Thursday, April 6, 2017

Who Is Praiseworthy?

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The Haftora for parshas Tzav is from the book of Yirmyahu. It begins with a rebuke to the Jewish people for not doing their sacrifices with sincerity, especially the Ola sacrifice (burnt offering). And for not listening to Hashem, or doing what He wants, as if they lost their faith in Him. It ends, telling us not to be self centered, rather, to be focused on understanding Hashem and doing what He wants.

The connection to our parsha, is that parshas Tzav begins with the laws of the Ola, and continues with the laws of other sacrifices. It ends with the seven days that the Kohanim trained and prepared themselves, before the inauguration of the Mishkan. During this process, the Torah repeats over and over again, that they did it the way Hashem commanded. In other words, the focus was on Hashem and what He wanted.

The Haftora says, "So says Hashem, 'The wise man shouldn't praise himself with his wisdom, and the strong man shouldn't praise himself with his strength, the wealthy man shouldn't praise himself with his wealth. Rather, with this he should praise himself, through understanding and knowing Me, that I Am Hashem...'"

Why shouldn't a person be proud of his or her accomplishments?

Rather, this is referring to his general attitude. The verse is coming in continuation of the earlier verses, that talk about being self centered, and not focusing on Hashem. When  someone is self centered, and everything is about him, he is in denial of the fact, that everything he has is truly from Hashem. It is akin to denying His existence, because he doesn't leave room for anyone else, not even Hashem.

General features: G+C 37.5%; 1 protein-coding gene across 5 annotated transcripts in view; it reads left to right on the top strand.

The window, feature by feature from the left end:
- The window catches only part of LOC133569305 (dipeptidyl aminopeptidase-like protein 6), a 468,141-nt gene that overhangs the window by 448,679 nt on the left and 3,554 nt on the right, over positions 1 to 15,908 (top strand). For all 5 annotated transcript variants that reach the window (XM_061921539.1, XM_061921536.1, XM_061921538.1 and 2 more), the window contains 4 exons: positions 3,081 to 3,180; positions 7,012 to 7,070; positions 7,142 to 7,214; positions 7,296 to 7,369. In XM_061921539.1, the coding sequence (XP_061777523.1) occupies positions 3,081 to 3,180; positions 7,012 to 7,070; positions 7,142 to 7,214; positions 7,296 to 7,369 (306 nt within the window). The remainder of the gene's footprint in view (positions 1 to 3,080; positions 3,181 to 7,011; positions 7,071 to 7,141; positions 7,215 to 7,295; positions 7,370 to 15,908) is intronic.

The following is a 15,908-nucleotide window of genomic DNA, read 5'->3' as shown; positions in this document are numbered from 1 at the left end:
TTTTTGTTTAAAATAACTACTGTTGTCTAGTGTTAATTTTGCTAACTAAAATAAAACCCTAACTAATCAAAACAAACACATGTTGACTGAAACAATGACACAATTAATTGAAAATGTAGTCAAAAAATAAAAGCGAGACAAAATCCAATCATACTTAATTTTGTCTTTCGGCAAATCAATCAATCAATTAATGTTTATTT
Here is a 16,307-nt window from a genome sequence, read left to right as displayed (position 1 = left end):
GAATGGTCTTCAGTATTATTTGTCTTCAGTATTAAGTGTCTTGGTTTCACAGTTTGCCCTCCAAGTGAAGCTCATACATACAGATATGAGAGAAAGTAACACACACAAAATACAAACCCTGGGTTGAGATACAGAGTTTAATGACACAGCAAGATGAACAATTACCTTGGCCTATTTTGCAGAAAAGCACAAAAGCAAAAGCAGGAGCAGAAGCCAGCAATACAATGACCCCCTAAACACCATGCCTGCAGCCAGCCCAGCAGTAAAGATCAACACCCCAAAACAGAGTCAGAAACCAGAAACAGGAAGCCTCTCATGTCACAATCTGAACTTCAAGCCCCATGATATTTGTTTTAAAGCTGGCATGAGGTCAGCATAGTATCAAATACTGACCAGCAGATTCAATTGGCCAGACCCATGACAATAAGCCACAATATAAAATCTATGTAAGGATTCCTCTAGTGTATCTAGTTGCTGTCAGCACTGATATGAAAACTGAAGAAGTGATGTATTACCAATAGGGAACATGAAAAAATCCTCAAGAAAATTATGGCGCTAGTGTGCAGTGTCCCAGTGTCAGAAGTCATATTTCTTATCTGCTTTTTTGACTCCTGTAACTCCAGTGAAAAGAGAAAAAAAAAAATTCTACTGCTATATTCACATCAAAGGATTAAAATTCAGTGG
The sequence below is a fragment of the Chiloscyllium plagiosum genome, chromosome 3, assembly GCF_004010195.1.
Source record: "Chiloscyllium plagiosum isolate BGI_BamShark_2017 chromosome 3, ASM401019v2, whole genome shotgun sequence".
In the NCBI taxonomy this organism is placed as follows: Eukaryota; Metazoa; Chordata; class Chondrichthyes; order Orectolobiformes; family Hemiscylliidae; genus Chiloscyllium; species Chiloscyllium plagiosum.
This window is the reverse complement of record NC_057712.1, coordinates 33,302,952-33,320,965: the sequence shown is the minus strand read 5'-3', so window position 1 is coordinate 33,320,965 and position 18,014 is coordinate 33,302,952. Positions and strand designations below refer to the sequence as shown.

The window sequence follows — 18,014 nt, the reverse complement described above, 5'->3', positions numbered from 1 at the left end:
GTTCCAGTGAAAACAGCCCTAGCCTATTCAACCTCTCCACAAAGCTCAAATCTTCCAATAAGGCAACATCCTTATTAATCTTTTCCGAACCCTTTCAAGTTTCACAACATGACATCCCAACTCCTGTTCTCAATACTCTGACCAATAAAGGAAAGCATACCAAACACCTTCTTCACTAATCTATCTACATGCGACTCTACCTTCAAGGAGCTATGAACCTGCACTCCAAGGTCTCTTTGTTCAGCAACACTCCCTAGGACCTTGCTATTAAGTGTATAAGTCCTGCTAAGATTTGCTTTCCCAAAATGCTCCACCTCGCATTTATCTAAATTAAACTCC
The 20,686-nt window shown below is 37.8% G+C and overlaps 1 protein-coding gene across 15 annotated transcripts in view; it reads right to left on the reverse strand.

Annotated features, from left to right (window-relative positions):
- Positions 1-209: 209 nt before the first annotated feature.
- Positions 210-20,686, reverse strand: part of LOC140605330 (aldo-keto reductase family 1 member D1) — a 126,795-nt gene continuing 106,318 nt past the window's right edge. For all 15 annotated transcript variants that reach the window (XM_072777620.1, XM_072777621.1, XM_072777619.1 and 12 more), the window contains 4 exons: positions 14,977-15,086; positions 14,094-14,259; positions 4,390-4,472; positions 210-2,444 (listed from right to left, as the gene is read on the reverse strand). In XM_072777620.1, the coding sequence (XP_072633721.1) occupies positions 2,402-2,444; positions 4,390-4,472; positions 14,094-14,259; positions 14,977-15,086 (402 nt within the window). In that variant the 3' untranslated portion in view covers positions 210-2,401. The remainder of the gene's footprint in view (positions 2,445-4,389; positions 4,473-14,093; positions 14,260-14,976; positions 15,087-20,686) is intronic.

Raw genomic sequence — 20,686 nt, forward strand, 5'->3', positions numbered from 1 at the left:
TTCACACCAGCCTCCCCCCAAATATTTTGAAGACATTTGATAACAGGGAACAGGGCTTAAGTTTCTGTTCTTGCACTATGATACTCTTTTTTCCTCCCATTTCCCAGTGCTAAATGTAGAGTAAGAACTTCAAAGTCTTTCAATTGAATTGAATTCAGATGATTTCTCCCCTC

However, "through understanding and knowing" Hashem, meaning, when you recognize, that what you have is from Hashem, then you can be proud, if you have used your gifts well, and the way He wants you to. This is the meaning of the words, "with this he should praise himself," when he recognizes that it is all from Hashem, and he is using his gifts the way Hashem wants him to, then he should be proud of his accomplishments. Whether it be wisdom, strength, wealth, or any other gifts bestowed upon him by Hashem.

We see the same idea, in Aishes Chayil. The second to last verse says, "Charm is deceptive, and beauty is for naught, a woman who is G-d fearing should be Praised." Is charm and beauty meaningless? Rather, if all she is about is her charm or beauty, her gifts are a waste, and it isn't praiseworthy. However, "a woman who is G-d fearing should be Praised." When she is G-d fearing, then her charm and beauty have meaning and are real, because her beauty and charm are not superficial, but it comes from the inside out.

When your children or students are gifted with talents or a status such as beauty, charm, smarts, strength, wealth, etc., it is so important to fill with love and fear of Hashem. They should recognize that these precious gifts are from Him, and that they should use these gifts for what He wants. I have found that the best way to instill this value, is not so much by saying it, but rather, by acting that way, by being a living example.

Through being G-d centered, we will definitely make Hashem proud, and we will have what to be proud of. It will affect everything we do, bringing positive change to our surroundings, thereby, preparing the world for the coming of Moshiach. May he come soon.

Dedicated to my wife Dina, who has been working so hard to get us all ready for Pesach, even though I don't have the ability to help much. A true Aishes Chayil, beautiful and charming inside and out. It is an honor to be her husband and friend.


  1. Rav Yitzi, even though we "hear" your sweet voice every Erev Shabbos, it's even more sweet listening to your beautiful recordings on the Hagada! May we be zoche soon to hear your real voice going strong teaching Klal Yisroel and singing together in the honor of Hashem in the presence of Mashiach in the rebuilt Bet Hamikdash!
    Chag Kasher V'Sameach!

  2. I am so inspired by your weekly blog it's true food for the soul